Michael Jordan Won His 4th MVP in 1995-96, and Phil Jackson Predicted It Would Happen Before Season Started: ‘I Think He’ll Be a Dominant Player Who People at the End of the Year Will Feel Is the MVP’

Chicago Bulls legend Michael Jordan won five MVPs during his career. He’s tied with Bill Russell for the second-most MVPs in NBA history. Both basketball icons trail Kareem Abdul-Jabbar, who won six during his Hall of Fame career.

Jordan won four of his MVPs while being coached by the one and only Phil Jackson. The Zen Master, who won 11 championships as a coach with the Bulls and Los Angeles Lakers, was such a wizard that he actually predicted Jordan’s 1995-96 MVP campaign before the season started.

Phil Jackson before 1995-96 season: Michael Jordan will dominate the league

Before the start of the 1995-96 season, Jackson told legendary Bulls reporter Sam Smith that Jordan would have a spectacular campaign. There were questions about whether His Airness could be the best player in the world again after Chicago lost to the Orlando Magic in the 1995 Eastern Conference semifinals, but Jackson never had any concerns.

“I asked him if winning a scoring title is part of his challenge now. Michael said that wasn’t a driving force for him,” Jackson said. “We talked about minutes, and he saw himself in decreased minutes. Anyone with a normal eye could see Michael was fatigued at the end of games. Sometimes in the second half, he didn’t even have the energy he had in his previous career. But I see a guy coming back with a vengeance. I know he meets challenges with a terrific personal attack, and I think he’ll be at a level where he is a premier, dominant player who people at the end of the year will feel is an MVP candidate or choice for the MVP.”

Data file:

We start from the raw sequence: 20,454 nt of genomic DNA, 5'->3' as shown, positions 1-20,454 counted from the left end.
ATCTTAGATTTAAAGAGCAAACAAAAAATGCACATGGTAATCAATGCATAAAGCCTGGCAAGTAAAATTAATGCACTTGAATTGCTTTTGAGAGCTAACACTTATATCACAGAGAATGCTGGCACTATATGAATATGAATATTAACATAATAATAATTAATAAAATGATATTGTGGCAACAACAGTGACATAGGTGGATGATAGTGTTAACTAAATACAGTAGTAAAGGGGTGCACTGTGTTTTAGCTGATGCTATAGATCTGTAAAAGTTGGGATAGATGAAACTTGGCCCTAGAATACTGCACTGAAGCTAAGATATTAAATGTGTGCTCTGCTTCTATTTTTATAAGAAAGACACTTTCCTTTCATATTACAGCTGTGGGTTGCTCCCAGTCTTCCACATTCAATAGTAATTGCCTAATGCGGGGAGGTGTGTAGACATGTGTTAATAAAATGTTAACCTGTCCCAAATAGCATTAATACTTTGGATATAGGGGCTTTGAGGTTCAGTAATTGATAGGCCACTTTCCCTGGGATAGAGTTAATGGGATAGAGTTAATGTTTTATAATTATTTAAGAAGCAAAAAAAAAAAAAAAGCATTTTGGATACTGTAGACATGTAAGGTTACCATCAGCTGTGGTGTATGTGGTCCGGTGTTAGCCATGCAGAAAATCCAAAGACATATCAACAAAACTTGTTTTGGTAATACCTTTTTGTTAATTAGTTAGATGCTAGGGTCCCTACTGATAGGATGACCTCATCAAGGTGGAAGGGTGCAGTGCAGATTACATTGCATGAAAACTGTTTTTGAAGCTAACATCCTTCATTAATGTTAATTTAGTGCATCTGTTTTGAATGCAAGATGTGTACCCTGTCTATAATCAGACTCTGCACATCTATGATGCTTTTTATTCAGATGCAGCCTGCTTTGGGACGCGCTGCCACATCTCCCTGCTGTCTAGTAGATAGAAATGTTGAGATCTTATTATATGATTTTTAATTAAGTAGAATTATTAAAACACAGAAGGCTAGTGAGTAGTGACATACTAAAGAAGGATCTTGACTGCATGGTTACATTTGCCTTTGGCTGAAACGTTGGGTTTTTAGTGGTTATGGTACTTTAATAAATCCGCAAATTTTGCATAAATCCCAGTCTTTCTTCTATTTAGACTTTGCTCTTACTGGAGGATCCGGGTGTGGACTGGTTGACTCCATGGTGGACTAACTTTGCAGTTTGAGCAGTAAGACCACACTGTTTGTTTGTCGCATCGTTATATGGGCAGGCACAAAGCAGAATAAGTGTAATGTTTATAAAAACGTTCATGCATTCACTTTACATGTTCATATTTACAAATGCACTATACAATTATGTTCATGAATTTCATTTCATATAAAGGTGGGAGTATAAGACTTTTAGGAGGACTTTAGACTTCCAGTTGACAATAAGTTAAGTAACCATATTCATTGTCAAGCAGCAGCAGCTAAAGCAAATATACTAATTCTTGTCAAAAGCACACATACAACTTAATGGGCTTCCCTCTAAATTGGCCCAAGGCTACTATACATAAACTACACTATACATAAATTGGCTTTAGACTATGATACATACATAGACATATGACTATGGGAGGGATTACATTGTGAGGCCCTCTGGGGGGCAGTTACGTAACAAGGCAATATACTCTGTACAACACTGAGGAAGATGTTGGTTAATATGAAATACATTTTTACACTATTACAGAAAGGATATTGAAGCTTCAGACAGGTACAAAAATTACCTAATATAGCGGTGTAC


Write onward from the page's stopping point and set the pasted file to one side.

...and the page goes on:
Jordan trained vigorously during the summer of 1995 on the Space Jam set after losing against the Magic. He was motivated to quiet his naysayers, and it’s fair to say he accomplished his goal with flying colors.

Michael Jordan made Phil Jackson look smart

Not only did Jordan guide the 1995-96 Bulls to 72 wins, but he also won his eighth scoring title and fourth MVP. Black Jesus averaged 30.4 points, 6.6 rebounds, and 4.3 assists while shooting 49.5% from the field and 83.4% from the free-throw line.

Jordan received 109 first-place votes for MVP in 1995-96. He played in all 82 games and scored at least 40 points nine times for the Bulls, who at one point won 18 games in a row. Jackson captured the Coach of the Year Award and was presumably eager to see how his group would handle the 1996 playoffs after having a historic regular season.

With Jordan and Scottie Pippen leading the way, the Bulls swept the Miami Heat in the first round of the 1996 postseason, beat the New York Knicks in the second round in five games, and got their revenge against the Magic by sweeping them in the Eastern Conference Finals.

All that was left for the Bulls was to defeat the Seattle SuperSonics in the Finals to cap off their dream season, and unlike the 2015-16 Golden State Warriors — who won 73 games — Chicago didn’t fold under pressure.

Bulls beat SuperSonics in six games

Jordan averaged 27.3 points, 5.3 rebounds, and 4.2 assists against the SuperSonics in the 1996 Finals. Although he only shot 5-of-19 in Game 6, he got to the free-throw line 12 times and only missed once en route to his 22-point outing.

The Bulls defeated Seattle in six games for their fourth championship. Jordan won his fourth Finals MVP and officially completed his revenge season. The 1995-96 Chicago squad is widely recognized as the best team in NBA history since the 2015-16 Warriors lost the 2016 Finals to the Cleveland Cavaliers.

Jordan finished his Bulls career with six championships and six Finals MVPs to go along with his five regular-season MVPs. Jackson helped MJ evolve from a scorer to a winner with the help of the triangle offense. The two basketball greats will always be linked since they had so much success in Chicago.

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